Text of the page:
Bitcoin has been on an impressive run of positive energy, as of late. Integration of the Segregated Witness algorithm has begun, apparently without fault. Same goes for the ‘Bitcoin halving,’ which has also shown no ill effects to the market to this point. And this spring, Japan has chosen to officially accept Bitcoin as a currency on a national level. Will Great Britain, home of the Brexit, follow Japan’s leadership? Apparently not, according to the minutes from a recent meeting of the United Kingdom’s financial elite.

Meeting of the UK Economic Affairs Committee

Now that Great Britain is going to be in charge of its own affairs again, and not subject to the whims of collectivism, it is high time for a self-evaluation on where to go from here, economically. The news this month has been awash of how the British Pound/Sterling has suffered much short-term devaluation do to the recent Brexit vote. The official disassociation from the European Union won’t even begin this year, and can take years to fully come to fruition.

This week,, which seems to be the equivalent of United States C-SPAN, brought a full meeting of the Economic Affairs Committee, which also featured guests like Blythe Masters, Chief Executive Officer of Digital Asset Holdings. The discussion was matters of national interest in Bitcoin, the future of digital currencies and blockchain technology.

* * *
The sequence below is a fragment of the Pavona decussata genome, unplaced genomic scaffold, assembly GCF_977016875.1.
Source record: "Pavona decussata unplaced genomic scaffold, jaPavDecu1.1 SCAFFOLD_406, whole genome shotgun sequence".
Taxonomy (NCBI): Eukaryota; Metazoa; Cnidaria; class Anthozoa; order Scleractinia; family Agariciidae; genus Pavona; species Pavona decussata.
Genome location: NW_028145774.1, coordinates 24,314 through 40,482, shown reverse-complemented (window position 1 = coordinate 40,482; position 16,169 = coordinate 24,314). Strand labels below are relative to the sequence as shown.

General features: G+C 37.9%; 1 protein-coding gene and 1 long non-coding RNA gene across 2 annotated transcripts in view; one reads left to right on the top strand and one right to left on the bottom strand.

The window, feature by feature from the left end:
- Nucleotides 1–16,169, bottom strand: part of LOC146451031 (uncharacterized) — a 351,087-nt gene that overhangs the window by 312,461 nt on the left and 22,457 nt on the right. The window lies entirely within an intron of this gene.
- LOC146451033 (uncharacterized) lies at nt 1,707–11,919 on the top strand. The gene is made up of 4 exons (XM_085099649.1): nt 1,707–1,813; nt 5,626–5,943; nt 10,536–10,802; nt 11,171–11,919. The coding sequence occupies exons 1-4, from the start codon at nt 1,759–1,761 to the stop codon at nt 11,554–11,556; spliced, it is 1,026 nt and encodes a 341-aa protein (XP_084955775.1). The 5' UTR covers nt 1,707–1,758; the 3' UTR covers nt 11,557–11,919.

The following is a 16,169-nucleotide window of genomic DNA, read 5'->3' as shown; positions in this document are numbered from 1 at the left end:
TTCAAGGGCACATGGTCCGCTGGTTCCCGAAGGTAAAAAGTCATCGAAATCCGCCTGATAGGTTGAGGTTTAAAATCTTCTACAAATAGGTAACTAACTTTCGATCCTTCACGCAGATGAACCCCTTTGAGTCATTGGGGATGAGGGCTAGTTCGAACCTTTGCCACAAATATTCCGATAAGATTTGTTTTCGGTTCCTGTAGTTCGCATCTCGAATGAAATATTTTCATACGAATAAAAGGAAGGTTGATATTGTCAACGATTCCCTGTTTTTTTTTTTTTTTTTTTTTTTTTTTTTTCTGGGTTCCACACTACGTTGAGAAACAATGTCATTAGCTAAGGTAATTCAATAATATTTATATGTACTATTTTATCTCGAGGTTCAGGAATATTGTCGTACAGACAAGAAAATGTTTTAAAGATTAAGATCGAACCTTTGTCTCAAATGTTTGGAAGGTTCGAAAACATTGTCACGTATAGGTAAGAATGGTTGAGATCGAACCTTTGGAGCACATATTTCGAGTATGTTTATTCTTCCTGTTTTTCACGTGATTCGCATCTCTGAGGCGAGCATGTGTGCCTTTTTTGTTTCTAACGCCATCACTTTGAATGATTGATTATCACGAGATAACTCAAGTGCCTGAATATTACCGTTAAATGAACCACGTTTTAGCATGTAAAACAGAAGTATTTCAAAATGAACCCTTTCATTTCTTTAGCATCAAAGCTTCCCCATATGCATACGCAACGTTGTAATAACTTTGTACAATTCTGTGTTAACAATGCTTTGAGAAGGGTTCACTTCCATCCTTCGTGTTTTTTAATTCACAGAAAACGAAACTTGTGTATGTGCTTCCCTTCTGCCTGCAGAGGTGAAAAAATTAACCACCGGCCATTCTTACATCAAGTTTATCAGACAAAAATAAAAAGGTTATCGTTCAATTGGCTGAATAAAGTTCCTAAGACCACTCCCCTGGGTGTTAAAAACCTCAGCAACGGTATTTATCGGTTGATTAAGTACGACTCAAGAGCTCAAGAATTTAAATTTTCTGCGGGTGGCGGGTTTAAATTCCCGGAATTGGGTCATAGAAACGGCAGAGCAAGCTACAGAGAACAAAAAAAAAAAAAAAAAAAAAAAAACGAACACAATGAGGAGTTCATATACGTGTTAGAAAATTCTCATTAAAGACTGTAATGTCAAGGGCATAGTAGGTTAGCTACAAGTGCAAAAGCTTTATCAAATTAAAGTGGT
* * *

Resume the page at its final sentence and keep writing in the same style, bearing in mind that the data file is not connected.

Leap not likely

When it came to the matter of the viability of Great Britain creating their own digital currency for the nation in the near future, Dr Ben Broadbent, the Deputy Governor of Monetary Policy for the Bank of England was less than enthusiastic about anything happening in the near future. It appears the country, and the current financial system, are not ready to make that leap anytime soon.

"If you are talking about an all-singing, all-dancing central bank digital currency, replacing not just the liabilities we currently handle, but prospectively substituting it for commercial money then yes, that is a long way off," said Dr. Broadbent. "That is not just about technology; that would be a matter for the shape of the financial system."

When it came to discuss perhaps accepting Bitcoin as a currency in some form or fashion, without getting into great detail, the response was even more skeptical, saying that Bitcoin has "if I may say so, huge deficiencies as a currency."

Bitcoin was never meant to be a nation’s official currency, but to hear that it is not seen as an option to be accepted nationally at this time is not a positive development.

Bitcoin will improve, and gain new applications and security measures over the next year that will make it more attractive to more users at scale. As the United Kingdom has already shown, all national financial perspectives are subject to change.